WASHINGTON, March 25 (Reuters) – In an effort to quash Wall Street excesses that nearly collapsed the U.S. financial system, the Obama administration on Thursday will propose tough new restrictions on big financial firms, hedge funds and derivatives markets, officials said on Wednesday.
The U.S. Treasury will work with Congress to form a powerful systemic risk regulator with the authority to look deep into non-bank financial firms, such as hedge funds and private equity firms, the officials said, speaking on condition of anonymity.
U.S. Treasury Secretary Timothy Geithner will outline the plans in testimony before Congress on Thursday, and the proposals will form the basis for discussions on regulatory reform when President Barack Obama meets with leaders from the Group of 2O rich and developing nations on April 2.
The U.S. plan does not specify which agency should take on the role of systemic risk regulator to spot potential problems that could threaten the financial system. The decision on which regulator should play that role will be decided in consultation with lawmakers, the officials said.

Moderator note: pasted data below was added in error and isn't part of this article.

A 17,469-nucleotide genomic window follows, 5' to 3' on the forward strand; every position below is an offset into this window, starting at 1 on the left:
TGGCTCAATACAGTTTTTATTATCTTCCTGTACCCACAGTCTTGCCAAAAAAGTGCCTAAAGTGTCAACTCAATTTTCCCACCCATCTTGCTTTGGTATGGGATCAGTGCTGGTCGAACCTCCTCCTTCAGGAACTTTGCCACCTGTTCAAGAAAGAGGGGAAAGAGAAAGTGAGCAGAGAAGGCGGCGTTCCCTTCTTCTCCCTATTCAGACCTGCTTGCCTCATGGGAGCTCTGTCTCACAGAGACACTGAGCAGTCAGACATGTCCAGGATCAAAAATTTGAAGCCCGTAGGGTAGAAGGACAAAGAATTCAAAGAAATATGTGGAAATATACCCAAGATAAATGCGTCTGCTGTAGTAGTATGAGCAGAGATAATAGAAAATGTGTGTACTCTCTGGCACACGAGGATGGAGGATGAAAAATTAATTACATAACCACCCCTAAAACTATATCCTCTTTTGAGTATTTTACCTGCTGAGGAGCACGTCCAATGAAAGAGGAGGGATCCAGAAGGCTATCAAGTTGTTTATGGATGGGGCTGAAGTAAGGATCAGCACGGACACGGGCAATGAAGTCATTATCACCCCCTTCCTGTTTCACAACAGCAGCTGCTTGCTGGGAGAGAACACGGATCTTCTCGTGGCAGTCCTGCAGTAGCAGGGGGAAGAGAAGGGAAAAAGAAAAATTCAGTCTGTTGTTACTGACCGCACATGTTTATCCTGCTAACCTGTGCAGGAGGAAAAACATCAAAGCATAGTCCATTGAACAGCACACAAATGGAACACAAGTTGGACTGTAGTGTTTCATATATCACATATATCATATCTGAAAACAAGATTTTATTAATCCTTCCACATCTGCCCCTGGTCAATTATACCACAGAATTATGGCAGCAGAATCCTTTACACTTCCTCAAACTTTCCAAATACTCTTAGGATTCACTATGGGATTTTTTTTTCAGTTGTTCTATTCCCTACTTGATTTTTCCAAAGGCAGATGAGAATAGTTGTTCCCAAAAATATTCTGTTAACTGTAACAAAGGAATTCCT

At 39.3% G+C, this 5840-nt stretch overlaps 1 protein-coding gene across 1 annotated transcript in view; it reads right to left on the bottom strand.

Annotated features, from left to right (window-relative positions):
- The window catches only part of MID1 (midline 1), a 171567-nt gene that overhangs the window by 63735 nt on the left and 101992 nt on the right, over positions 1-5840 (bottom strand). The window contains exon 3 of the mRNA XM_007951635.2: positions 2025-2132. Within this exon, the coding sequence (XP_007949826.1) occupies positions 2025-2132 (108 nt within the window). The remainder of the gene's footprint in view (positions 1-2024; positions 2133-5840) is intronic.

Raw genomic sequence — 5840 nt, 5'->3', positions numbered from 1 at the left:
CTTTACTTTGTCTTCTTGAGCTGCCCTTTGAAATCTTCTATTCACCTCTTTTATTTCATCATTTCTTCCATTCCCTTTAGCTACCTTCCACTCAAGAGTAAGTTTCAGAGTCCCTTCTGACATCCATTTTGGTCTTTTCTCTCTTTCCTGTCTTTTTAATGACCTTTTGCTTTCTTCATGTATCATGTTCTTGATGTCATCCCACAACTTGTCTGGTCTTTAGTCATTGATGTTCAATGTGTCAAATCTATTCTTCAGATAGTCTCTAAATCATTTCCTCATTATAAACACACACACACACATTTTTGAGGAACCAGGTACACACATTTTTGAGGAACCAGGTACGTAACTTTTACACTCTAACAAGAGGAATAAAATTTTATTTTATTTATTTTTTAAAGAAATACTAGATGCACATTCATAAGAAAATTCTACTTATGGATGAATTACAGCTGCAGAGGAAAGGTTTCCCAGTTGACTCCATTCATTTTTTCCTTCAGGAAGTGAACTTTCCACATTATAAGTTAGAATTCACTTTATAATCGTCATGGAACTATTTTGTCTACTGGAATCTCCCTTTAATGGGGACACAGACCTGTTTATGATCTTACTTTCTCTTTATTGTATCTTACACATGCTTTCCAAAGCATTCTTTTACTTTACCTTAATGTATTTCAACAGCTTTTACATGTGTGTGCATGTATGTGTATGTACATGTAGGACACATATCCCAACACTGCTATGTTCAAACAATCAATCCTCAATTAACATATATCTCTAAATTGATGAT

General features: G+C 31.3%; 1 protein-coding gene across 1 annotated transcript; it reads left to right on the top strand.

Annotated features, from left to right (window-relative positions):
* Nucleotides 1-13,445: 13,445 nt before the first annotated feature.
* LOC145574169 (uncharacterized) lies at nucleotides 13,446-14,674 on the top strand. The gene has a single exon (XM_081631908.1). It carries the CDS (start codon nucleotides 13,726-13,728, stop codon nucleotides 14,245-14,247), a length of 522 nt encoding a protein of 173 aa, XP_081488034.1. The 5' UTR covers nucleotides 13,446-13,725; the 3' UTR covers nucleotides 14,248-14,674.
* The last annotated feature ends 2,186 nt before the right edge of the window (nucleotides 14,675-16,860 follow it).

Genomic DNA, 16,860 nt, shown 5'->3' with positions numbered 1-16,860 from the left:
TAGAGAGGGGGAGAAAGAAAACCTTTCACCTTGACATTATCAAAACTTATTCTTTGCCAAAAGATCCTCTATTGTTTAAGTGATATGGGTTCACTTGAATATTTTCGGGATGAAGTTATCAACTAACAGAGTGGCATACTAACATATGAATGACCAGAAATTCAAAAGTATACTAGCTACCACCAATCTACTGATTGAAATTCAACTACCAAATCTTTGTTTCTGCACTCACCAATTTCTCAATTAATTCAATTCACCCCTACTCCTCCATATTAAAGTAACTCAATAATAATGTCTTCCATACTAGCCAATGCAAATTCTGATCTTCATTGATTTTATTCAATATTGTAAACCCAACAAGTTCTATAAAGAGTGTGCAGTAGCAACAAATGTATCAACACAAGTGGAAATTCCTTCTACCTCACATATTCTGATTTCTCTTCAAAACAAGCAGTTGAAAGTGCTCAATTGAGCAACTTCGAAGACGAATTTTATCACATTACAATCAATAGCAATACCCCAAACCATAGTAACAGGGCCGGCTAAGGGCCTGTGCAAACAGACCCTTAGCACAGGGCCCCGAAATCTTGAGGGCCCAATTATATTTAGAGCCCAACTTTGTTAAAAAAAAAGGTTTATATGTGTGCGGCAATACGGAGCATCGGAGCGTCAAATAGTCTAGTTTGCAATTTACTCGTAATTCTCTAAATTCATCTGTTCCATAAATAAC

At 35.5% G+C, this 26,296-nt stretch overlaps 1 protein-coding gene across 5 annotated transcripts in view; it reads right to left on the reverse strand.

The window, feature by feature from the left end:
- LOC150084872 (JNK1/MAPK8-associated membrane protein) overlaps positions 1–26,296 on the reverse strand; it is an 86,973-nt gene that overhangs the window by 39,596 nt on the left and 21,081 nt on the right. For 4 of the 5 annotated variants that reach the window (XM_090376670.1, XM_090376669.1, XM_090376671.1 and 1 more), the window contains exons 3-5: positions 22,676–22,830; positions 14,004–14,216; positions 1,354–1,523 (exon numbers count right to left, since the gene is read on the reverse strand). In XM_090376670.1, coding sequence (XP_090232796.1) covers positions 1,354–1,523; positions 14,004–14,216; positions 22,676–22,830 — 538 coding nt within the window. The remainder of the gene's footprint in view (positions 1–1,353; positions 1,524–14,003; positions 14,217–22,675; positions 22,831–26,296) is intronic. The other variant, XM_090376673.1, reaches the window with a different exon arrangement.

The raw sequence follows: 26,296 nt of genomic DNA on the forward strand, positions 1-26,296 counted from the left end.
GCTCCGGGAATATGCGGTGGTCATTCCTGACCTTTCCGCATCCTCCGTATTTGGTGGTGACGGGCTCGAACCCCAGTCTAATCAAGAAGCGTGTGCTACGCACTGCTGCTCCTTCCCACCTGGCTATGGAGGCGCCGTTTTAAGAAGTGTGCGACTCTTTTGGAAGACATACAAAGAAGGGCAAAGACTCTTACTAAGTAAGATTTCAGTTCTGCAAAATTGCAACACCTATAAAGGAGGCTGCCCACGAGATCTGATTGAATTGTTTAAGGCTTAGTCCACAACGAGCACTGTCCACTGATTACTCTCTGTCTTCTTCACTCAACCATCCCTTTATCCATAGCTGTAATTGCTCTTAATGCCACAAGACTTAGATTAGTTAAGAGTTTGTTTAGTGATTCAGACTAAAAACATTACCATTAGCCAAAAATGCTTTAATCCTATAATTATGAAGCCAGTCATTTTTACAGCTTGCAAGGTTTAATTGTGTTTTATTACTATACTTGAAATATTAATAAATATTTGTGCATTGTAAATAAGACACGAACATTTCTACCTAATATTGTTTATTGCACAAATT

The proposals, seeking to shine a spotlight on hedge funds and other private pools of capital, are likely to prove controversial. The administration wants to require advisers to hedge funds, private equity funds and venture capital funds to register with the U.S. Securities and Exchange Commission if their assets exceed a to-be-specified amount.
These advisers should be subject to investor and counterparty disclosure requirements and regulatory reporting that would include information necessary to assess their leverage and whether they pose a threat to financial stability.
The Obama administration also plans to regulate credit default swaps and over-the-counter derivatives for the first time, forcing all standardized OTC derivatives contracts to be cleared through central counterparties, officials said.
The tough regulatory stance, a dramatic shift from the Bush administration’s hands-off approach, was brought about by the 18-month-long credit crisis and instances of financial fraud, which exposed gaps and weaknesses in the regulatory structure, the officials said. (Editing by Jan Dahinten)